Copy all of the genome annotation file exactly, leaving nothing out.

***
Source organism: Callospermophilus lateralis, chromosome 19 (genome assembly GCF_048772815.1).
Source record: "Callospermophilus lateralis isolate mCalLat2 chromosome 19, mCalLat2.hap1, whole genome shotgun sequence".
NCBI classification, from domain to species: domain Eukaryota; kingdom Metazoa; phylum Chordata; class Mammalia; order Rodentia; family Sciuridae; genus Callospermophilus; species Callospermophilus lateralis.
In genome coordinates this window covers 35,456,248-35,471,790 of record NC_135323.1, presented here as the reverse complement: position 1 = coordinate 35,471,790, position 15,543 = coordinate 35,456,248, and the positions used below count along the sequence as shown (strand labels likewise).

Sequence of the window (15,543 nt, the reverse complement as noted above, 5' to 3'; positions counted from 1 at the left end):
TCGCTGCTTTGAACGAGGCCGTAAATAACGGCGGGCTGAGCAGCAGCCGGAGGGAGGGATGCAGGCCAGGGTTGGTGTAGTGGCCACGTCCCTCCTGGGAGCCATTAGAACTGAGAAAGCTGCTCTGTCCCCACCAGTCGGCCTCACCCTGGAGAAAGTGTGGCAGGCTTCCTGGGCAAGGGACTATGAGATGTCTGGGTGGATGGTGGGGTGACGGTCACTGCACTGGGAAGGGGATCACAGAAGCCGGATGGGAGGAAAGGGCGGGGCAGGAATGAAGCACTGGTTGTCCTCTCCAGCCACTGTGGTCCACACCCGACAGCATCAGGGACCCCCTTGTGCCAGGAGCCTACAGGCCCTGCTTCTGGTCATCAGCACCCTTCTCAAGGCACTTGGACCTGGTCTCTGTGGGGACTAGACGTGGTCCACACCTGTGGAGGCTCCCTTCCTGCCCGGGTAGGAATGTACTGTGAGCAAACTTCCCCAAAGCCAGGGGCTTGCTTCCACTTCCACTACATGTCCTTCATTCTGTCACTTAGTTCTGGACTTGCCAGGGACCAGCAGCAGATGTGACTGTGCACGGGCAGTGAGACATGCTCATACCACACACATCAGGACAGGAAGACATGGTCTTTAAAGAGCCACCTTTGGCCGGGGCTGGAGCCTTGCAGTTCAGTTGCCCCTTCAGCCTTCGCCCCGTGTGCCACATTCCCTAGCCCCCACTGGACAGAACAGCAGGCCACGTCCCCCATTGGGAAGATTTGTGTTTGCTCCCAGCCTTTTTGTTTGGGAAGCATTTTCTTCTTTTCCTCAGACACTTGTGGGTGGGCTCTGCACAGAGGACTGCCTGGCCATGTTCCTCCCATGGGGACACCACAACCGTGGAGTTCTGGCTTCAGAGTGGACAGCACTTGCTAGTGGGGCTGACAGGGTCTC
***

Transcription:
Source organism: Callospermophilus lateralis, chromosome 19 (genome assembly GCF_048772815.1).
Source record: "Callospermophilus lateralis isolate mCalLat2 chromosome 19, mCalLat2.hap1, whole genome shotgun sequence".
NCBI classification, from domain to species: domain Eukaryota; kingdom Metazoa; phylum Chordata; class Mammalia; order Rodentia; family Sciuridae; genus Callospermophilus; species Callospermophilus lateralis.
In genome coordinates this window covers 35,456,248-35,471,790 of record NC_135323.1, presented here as the reverse complement: position 1 = coordinate 35,471,790, position 15,543 = coordinate 35,456,248, and the positions used below count along the sequence as shown (strand labels likewise).

Sequence of the window (15,543 nt, the reverse complement as noted above, 5' to 3'; positions counted from 1 at the left end):
TCGCTGCTTTGAACGAGGCCGTAAATAACGGCGGGCTGAGCAGCAGCCGGAGGGAGGGATGCAGGCCAGGGTTGGTGTAGTGGCCACGTCCCTCCTGGGAGCCATTAGAACTGAGAAAGCTGCTCTGTCCCCACCAGTCGGCCTCACCCTGGAGAAAGTGTGGCAGGCTTCCTGGGCAAGGGACTATGAGATGTCTGGGTGGATGGTGGGGTGACGGTCACTGCACTGGGAAGGGGATCACAGAAGCCGGATGGGAGGAAAGGGCGGGGCAGGAATGAAGCACTGGTTGTCCTCTCCAGCCACTGTGGTCCACACCCGACAGCATCAGGGACCCCCTTGTGCCAGGAGCCTACAGGCCCTGCTTCTGGTCATCAGCACCCTTCTCAAGGCACTTGGACCTGGTCTCTGTGGGGACTAGACGTGGTCCACACCTGTGGAGGCTCCCTTCCTGCCCGGGTAGGAATGTACTGTGAGCAAACTTCCCCAAAGCCAGGGGCTTGCTTCCACTTCCACTACATGTCCTTCATTCTGTCACTTAGTTCTGGACTTGCCAGGGACCAGCAGCAGATGTGACTGTGCACGGGCAGTGAGACATGCTCATACCACACACATCAGGACAGGAAGACATGGTCTTTAAAGAGCCACCTTTGGCCGGGGCTGGAGCCTTGCAGTTCAGTTGCCCCTTCAGCCTTCGCCCCGTGTGCCACATTCCCTAGCCCCCACTGGACAGAACAGCAGGCCACGTCCCCCATTGGGAAGATTTGTGTTTGCTCCCAGCCTTTTTGTTTGGGAAGCATTTTCTTCTTTTCCTCAGACACTTGTGGGTGGGCTCTGCACAGAGGACTGCCTGGCCATGTTCCTCCCATGGGGACACCACAACCGTGGAGTTCTGGCTTCAGAGTGGACAGCACTTGCTAGTGGGGCTGACAGGGTCTC